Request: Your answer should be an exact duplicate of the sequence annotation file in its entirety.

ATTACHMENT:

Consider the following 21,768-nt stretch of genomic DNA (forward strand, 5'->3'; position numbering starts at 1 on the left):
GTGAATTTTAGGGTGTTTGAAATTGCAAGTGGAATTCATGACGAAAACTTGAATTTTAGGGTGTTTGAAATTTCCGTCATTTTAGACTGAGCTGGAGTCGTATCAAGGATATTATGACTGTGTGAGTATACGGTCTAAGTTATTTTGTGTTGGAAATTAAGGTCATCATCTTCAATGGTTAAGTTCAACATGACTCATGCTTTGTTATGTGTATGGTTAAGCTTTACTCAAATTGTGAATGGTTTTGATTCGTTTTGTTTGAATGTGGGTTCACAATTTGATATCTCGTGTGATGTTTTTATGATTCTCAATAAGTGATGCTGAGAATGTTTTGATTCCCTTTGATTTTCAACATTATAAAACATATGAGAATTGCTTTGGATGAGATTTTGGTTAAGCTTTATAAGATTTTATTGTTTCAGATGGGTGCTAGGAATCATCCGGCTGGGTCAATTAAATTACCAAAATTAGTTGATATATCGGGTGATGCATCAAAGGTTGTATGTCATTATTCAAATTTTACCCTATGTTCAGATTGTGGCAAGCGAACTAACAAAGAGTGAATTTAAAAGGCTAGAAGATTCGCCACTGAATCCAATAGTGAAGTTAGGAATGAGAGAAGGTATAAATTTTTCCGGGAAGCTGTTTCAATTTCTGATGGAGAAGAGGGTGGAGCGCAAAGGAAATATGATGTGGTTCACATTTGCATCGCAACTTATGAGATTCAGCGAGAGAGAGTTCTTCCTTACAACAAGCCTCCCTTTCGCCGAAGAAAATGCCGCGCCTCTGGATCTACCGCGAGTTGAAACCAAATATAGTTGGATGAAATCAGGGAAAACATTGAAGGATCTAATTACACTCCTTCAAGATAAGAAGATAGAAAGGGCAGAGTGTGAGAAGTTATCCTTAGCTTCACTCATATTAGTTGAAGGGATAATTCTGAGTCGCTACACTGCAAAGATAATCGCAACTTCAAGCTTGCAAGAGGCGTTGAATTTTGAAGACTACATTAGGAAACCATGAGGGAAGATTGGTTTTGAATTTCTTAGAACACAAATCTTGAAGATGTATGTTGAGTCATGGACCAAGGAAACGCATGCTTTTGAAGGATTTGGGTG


Consider the following 21,768-nt stretch of genomic DNA (forward strand, 5'->3'; position numbering starts at 1 on the left):
GTGAATTTTAGGGTGTTTGAAATTGCAAGTGGAATTCATGACGAAAACTTGAATTTTAGGGTGTTTGAAATTTCCGTCATTTTAGACTGAGCTGGAGTCGTATCAAGGATATTATGACTGTGTGAGTATACGGTCTAAGTTATTTTGTGTTGGAAATTAAGGTCATCATCTTCAATGGTTAAGTTCAACATGACTCATGCTTTGTTATGTGTATGGTTAAGCTTTACTCAAATTGTGAATGGTTTTGATTCGTTTTGTTTGAATGTGGGTTCACAATTTGATATCTCGTGTGATGTTTTTATGATTCTCAATAAGTGATGCTGAGAATGTTTTGATTCCCTTTGATTTTCAACATTATAAAACATATGAGAATTGCTTTGGATGAGATTTTGGTTAAGCTTTATAAGATTTTATTGTTTCAGATGGGTGCTAGGAATCATCCGGCTGGGTCAATTAAATTACCAAAATTAGTTGATATATCGGGTGATGCATCAAAGGTTGTATGTCATTATTCAAATTTTACCCTATGTTCAGATTGTGGCAAGCGAACTAACAAAGAGTGAATTTAAAAGGCTAGAAGATTCGCCACTGAATCCAATAGTGAAGTTAGGAATGAGAGAAGGTATAAATTTTTCCGGGAAGCTGTTTCAATTTCTGATGGAGAAGAGGGTGGAGCGCAAAGGAAATATGATGTGGTTCACATTTGCATCGCAACTTATGAGATTCAGCGAGAGAGAGTTCTTCCTTACAACAAGCCTCCCTTTCGCCGAAGAAAATGCCGCGCCTCTGGATCTACCGCGAGTTGAAACCAAATATAGTTGGATGAAATCAGGGAAAACATTGAAGGATCTAATTACACTCCTTCAAGATAAGAAGATAGAAAGGGCAGAGTGTGAGAAGTTATCCTTAGCTTCACTCATATTAGTTGAAGGGATAATTCTGAGTCGCTACACTGCAAAGATAATCGCAACTTCAAGCTTGCAAGAGGCGTTGAATTTTGAAGACTACATTAGGAAACCATGAGGGAAGATTGGTTTTGAATTTCTTAGAACACAAATCTTGAAGATGTATGTTGAGTCATGGACCAAGGAAACGCATGCTTTTGAAGGATTTGGGTG